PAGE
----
‘This includes any reference to their wildlife’

  This is a guest post by Max Dunbar.

Following my post on the Manchester Leila Khaled controversy, a reader got in touch to share a marvellous Morning Star letter from Linda Clair, a Manchester PSC activist who was supposed to be hosting the Khaled event.

Not being a regular reader, I am unfamiliar with the Morning Star quiz. I’m not going for high-minded disdain. Maybe I really am missing out. A few weeks ago, the quiz apparently included a question about Israel’s national bird, the Hoopoe. This provoked letters from two readers, Linda Clair and George Abendstern, who complained that the question breached the anti-Zionist left’s academic and cultural boycott of Israel. I am not making this up.

I often wonder why so many of its readers find the Morning Star so exasperating.

Despite its condemnation of zionists it yet finds space to include an item in its daily quiz about Israel’s national bird.

Is the Star not aware there’s a cultural boycott going on?

And then, despite it’s condemnation of the Bahrain Grand Prix and rightly so, it then goes on to tell us who won.

For goodness sake comrades, get your act together.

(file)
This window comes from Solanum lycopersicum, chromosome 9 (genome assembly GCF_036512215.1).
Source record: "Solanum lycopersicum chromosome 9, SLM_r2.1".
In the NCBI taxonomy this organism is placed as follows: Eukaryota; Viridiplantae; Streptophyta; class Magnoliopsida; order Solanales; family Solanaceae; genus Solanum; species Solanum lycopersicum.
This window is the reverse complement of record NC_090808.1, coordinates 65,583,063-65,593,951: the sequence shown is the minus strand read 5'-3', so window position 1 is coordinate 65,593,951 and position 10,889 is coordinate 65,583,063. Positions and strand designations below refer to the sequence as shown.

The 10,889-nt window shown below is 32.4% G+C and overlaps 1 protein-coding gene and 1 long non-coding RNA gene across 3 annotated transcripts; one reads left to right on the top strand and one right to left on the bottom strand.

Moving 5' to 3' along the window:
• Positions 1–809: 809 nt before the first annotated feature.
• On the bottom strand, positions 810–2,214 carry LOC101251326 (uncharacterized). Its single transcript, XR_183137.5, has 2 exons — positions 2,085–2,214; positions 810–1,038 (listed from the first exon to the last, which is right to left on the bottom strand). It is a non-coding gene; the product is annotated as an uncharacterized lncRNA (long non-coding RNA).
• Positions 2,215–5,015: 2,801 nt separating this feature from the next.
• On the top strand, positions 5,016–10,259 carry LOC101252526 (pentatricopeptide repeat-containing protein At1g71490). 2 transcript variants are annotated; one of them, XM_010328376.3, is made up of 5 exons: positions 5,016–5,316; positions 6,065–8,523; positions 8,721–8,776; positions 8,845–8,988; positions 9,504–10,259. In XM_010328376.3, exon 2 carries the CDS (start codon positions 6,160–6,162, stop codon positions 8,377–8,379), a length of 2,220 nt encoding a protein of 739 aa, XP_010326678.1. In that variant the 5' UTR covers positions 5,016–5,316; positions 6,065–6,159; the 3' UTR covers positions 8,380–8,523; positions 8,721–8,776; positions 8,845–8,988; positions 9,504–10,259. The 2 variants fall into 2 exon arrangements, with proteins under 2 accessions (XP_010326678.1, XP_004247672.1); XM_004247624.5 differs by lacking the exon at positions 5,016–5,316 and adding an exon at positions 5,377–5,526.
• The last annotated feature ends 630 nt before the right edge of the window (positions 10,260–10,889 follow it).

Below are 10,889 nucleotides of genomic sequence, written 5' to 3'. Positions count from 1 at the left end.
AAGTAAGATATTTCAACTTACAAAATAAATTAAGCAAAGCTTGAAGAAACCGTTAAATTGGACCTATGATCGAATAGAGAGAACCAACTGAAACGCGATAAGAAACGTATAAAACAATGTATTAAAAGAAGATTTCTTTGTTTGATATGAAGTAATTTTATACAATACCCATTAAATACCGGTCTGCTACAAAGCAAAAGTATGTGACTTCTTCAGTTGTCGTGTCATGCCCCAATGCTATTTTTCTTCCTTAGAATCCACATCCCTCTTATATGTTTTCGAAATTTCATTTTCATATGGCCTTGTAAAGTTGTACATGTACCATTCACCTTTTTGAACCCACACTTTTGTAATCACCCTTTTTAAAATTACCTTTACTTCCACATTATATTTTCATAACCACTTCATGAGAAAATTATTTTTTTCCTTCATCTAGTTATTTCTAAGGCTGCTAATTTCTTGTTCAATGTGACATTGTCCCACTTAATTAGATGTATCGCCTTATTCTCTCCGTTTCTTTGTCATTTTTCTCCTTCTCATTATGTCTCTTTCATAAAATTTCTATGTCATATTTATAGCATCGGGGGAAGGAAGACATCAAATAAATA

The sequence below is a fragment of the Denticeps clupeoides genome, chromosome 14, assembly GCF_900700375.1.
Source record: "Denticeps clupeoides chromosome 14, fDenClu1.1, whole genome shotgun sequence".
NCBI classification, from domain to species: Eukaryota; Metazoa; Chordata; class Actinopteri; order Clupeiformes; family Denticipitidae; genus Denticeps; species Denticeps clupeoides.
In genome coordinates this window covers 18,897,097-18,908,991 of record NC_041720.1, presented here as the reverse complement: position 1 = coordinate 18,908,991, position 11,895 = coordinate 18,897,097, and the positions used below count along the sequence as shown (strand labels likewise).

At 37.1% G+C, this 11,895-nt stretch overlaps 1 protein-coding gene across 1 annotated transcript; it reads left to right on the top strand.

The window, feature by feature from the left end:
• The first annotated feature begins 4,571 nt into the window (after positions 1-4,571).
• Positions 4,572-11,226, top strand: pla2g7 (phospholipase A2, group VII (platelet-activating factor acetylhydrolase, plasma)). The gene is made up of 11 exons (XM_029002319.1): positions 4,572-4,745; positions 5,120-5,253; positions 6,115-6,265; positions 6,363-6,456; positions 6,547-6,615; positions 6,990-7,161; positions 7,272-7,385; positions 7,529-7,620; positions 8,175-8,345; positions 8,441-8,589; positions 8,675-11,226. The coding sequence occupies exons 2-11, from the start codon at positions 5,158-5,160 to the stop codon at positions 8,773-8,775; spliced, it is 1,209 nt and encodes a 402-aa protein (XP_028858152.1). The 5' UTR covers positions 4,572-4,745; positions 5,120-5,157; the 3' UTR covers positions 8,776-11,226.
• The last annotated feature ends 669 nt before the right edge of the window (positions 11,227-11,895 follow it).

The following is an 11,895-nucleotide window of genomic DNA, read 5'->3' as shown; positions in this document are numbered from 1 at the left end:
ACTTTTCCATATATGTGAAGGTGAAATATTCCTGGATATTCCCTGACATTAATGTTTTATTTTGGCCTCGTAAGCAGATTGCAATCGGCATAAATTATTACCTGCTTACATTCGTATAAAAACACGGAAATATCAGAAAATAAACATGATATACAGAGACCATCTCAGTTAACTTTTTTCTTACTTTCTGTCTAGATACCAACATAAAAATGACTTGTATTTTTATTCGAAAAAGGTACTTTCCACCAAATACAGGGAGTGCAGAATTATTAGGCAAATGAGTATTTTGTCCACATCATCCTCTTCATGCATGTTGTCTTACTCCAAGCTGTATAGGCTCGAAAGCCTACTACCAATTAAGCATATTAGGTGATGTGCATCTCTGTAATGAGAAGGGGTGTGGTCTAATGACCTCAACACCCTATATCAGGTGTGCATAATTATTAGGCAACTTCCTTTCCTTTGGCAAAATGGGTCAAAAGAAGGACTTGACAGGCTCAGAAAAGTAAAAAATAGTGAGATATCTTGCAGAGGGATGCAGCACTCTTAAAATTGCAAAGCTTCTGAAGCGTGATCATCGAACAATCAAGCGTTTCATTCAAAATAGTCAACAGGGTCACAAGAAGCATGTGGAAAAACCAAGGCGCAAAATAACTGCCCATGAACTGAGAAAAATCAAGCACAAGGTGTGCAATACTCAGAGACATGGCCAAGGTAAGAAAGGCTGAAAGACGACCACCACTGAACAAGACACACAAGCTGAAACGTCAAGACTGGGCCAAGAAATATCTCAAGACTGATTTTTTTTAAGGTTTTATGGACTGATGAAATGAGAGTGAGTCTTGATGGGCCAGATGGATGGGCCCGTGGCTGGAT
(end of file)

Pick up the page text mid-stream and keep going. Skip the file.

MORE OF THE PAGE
George Abendstern

Rochdale

 

The Morning Star has always been the newspaper you could rely on to support the cause of the Palestinians, so why of all the birds in the world did you choose the Israeli national bird to include in your quiz?

Maybe you don’t support the methods chosen by the International Solidarity Movement of BDS to assist the Palestinians in their struggle for freedom and justice – a demand that came from them originally.

This includes any reference to their wildlife.

Linda Clair

Rochdale

Full credit to the Star though, for publishing this whimsical response from another reader, Martyn Lewis. The signoff makes it.

As a shareholder and daily
Reader of The Morning Star
I find Abenstern and
Clair’s objections to a bird
Just bizzare. It’s a pity the
United Nations can’t get
The dove of peace flying in
For some birdsong. No doubt
My letter will hit the waste
Paper bin faster than a can
Of Spam!

Marytn Lewis
Leighton Buzzard

But Lewis’s playful riposte was, unfortunately, not the end of it as the Rochdale duo, with an apparent lack of any humour or self awareness, decided to write another letter about the bird quiz question: